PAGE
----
Producers are reacting to the current strong margin situation and have begun expansion. Pork production rates started the fourth quarter about 3% lower than last year. That will improve to about even with last year at the time of this publication’s release. By December they will likely be running 1% higher than last year. For 2015 we are plugging in a 3.5% increase year-over-year. This, and the coming moderate chicken expansion, is needed to help fill the hole left from beef.
The fourth quarter is the heaviest supply time of the year. As you would expect it also typically has the lowest prices. Over the past 15 years cash hog prices have dropped in 11 of those 15 from early October down into the settlement of the December contract (see “A run on pigs,” below). In those 11 years the decline averaged 12%. From this year’s Oct. 1 Lean Hog Index that would put December futures pricing at $96. Our pricing models are currently implying a larger than usual decline to the $88 to $90 range. Though our production numbers do suggest a decline in pricing here we must keep a wary eye on the U.S. consumer and beef pricing. We would consider our pricing model to be the low area of potential trading.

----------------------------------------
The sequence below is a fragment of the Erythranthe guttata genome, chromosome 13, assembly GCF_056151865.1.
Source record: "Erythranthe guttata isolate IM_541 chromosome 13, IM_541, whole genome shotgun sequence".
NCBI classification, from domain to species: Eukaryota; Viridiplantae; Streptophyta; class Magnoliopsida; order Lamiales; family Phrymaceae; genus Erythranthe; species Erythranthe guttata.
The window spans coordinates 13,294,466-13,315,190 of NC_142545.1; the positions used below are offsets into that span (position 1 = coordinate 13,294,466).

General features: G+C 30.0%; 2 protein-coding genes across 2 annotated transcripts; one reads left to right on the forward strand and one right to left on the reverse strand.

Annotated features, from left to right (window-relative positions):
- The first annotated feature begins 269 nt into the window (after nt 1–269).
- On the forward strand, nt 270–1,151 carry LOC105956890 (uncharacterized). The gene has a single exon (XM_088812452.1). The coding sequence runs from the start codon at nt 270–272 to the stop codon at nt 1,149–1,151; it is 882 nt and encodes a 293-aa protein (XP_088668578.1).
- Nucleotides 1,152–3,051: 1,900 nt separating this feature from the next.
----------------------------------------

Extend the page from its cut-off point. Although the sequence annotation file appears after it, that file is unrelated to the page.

Rich Nelson Rich Nelson is Director of Research at Allendale Inc. in McHenry, Ill. Allendale is registered with the CFTC and NFA and is a member of the NIBA.